Nashua aldermen to consider communication upgradesBy KIMBERLY HOUGHTON
Union Leader Correspondent
August 24. 2014 9:42PM
NASHUA - Aldermen this week will consider spending $6 million to continue upgrades to the citywide radio communications system.
Last year, Nashua officials approved spending about $1.6 million on the first phase of the upgrade, in addition to a $1 million bond to purchase nearly 300 Motorola portable radios for all fire and police personnel.On Tuesday, a public hearing will be held to consider the second and third phases, which would require a proposed bond of up to $6 million.
While the first phase replaced the entire radio system network, phases two through five involve replacing various radio channels and purchasing several new mobile and portable radios. Aldermen will only be considering phases two and three at this time.Bill Mansfield, radio systems manager for the city, has said that the entire radio system is more than a decade old. There are nearly 1,000 radios, including handheld radios and automobile-installed radios, that are currently being used by various city departments such as police, fire, public works and schools.
Mansfield said that city dispatchers on occasion lose the ability to receive emergency panic-button alerts from firefighters or police officers, forcing them to use back-up radio equipment.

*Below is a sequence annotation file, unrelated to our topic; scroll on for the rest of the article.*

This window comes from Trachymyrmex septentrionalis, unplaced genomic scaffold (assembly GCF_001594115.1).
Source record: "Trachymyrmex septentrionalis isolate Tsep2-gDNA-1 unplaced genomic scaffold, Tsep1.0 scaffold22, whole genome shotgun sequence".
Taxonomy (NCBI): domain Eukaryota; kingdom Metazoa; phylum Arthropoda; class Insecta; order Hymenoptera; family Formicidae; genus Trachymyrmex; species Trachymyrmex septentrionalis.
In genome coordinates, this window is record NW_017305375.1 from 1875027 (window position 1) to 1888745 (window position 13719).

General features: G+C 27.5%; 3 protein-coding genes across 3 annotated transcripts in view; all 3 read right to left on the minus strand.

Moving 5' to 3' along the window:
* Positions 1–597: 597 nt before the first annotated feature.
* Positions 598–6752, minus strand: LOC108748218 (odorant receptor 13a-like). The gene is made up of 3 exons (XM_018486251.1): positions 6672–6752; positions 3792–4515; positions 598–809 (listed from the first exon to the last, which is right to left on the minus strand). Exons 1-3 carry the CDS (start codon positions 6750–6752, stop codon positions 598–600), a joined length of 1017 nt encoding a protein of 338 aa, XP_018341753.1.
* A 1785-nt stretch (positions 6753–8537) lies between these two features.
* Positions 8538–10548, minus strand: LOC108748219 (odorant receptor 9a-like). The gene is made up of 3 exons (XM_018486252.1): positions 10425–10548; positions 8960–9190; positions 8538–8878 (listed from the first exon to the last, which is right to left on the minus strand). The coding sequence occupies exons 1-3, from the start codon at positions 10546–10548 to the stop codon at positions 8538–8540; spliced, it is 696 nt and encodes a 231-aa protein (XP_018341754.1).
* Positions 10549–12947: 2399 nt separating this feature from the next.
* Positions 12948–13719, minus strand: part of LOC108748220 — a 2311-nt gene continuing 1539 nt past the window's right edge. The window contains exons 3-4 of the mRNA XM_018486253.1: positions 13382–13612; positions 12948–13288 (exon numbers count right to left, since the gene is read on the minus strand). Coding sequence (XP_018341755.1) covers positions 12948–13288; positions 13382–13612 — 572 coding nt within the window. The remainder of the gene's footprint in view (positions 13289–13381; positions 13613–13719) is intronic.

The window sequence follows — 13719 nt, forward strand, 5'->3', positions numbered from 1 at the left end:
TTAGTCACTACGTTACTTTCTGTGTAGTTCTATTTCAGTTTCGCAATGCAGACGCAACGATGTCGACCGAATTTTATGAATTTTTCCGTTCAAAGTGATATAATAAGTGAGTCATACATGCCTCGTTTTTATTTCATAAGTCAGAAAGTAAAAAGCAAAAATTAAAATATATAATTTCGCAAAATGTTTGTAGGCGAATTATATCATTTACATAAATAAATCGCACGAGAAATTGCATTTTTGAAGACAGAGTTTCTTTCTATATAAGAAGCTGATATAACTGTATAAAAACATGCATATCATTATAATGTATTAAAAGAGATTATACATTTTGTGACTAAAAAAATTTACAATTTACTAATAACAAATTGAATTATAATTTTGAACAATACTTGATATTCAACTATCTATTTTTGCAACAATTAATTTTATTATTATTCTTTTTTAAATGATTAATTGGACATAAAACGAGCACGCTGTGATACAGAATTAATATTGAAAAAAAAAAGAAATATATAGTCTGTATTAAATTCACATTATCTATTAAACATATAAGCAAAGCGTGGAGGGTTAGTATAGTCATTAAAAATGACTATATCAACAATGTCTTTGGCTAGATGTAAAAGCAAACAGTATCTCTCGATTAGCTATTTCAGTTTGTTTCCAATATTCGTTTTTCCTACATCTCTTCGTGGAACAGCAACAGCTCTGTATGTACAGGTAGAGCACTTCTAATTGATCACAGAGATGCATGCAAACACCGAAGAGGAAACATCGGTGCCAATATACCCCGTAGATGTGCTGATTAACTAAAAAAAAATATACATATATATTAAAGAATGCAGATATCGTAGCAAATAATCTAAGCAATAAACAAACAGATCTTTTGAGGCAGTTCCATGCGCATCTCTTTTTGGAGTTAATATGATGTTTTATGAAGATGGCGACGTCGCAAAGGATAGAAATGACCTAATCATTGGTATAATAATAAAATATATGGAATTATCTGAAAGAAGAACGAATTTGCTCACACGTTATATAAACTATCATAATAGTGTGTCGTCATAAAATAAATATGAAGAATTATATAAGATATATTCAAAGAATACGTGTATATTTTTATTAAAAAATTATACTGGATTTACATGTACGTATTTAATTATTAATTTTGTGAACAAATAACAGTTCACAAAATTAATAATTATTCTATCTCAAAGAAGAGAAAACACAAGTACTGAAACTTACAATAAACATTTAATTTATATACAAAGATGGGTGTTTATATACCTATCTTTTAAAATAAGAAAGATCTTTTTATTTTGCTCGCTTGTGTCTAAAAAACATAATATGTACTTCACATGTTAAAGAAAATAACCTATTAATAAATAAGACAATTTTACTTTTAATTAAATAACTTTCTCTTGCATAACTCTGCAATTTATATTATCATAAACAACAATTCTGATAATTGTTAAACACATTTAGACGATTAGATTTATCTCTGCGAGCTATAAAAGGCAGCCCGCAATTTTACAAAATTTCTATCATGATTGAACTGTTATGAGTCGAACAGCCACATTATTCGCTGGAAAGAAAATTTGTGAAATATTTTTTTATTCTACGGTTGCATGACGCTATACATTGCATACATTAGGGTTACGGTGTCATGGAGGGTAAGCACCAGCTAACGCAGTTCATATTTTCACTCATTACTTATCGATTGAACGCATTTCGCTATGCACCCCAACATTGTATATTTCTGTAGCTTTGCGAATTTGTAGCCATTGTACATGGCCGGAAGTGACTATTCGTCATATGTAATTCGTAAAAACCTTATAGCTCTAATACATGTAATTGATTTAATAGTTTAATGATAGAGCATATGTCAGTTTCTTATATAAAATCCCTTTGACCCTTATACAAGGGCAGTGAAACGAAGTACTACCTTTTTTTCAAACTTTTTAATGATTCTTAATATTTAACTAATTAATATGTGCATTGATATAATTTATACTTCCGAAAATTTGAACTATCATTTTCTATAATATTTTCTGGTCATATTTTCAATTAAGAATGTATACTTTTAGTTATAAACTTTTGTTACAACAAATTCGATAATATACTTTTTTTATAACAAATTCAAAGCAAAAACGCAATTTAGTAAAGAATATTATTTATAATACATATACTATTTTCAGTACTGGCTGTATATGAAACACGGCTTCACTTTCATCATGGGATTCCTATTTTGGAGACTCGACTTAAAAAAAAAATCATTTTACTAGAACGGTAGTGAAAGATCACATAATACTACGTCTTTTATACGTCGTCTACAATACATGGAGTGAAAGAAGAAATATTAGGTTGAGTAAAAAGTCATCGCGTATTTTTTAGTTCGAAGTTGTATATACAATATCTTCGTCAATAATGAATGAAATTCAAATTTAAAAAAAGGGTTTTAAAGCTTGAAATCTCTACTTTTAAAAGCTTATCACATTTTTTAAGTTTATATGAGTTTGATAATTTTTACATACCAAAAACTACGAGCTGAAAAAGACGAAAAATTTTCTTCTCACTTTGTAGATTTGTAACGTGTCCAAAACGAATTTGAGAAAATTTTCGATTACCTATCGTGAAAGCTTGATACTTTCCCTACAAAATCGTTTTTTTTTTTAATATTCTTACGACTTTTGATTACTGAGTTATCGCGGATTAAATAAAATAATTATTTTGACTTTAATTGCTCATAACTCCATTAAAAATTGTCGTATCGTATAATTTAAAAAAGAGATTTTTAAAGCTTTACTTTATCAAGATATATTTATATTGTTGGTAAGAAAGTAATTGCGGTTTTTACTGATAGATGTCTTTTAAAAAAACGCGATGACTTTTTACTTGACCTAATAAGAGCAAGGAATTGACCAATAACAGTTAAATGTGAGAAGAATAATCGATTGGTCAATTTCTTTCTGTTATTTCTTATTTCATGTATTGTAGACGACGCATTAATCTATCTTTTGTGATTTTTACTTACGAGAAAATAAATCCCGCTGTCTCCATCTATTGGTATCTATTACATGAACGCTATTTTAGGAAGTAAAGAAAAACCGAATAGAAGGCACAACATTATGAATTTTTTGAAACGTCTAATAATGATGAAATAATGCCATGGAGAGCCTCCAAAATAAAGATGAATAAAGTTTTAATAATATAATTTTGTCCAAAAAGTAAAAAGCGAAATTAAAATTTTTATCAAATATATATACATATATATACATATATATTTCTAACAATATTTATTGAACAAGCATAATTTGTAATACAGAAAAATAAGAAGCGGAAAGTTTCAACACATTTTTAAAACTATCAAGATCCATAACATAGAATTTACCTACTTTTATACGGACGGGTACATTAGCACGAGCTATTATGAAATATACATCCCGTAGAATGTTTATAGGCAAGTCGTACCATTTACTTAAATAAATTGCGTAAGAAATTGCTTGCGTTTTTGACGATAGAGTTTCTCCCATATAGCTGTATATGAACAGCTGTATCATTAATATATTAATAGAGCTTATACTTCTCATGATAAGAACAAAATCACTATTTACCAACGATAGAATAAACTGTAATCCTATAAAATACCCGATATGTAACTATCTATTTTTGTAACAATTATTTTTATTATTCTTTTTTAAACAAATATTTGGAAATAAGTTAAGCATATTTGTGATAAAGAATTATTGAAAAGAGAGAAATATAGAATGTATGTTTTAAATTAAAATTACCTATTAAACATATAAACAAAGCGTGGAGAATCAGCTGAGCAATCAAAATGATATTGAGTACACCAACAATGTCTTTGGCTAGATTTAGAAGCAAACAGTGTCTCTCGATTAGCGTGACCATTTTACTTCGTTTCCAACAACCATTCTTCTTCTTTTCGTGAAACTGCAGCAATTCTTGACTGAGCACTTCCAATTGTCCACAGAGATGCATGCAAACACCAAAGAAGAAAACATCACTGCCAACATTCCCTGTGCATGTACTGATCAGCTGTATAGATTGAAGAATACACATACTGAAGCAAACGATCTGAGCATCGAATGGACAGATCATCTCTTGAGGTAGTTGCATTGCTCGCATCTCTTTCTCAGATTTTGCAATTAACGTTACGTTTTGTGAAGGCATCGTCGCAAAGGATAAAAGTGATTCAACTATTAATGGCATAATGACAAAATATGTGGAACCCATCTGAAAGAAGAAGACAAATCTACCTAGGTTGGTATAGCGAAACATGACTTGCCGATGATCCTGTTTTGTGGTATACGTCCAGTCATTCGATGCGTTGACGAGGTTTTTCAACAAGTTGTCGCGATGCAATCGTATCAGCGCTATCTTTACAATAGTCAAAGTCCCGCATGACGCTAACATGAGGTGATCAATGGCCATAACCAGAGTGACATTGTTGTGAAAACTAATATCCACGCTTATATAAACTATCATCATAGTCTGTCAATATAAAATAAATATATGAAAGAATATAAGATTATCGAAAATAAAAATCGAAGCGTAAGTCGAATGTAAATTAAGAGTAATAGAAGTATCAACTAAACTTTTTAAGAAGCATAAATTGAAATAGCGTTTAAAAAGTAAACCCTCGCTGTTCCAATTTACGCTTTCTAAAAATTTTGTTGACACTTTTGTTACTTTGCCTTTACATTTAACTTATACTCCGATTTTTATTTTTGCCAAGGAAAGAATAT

'Many of the radios are not manufactured anymore, and we can't even get parts for them,' Alderman Brian McCarthy said.The five-year, citywide radio communication plan includes an overall price tag of about $10 million.
Tuesday's public hearing on the proposed $6 million bond for the radio communications upgrade will begin at 7 p.m. at Nashua City Hall. The aldermanic Budget Review Committee is expected to make a recommendation on the proposal after receiving public input.A separate public hearing will be held Tuesday evening on a different proposal to spend up to $750,000 for the purchase of a new, citywide telecom system, which includes the equipment and consultant phase of the three-year project.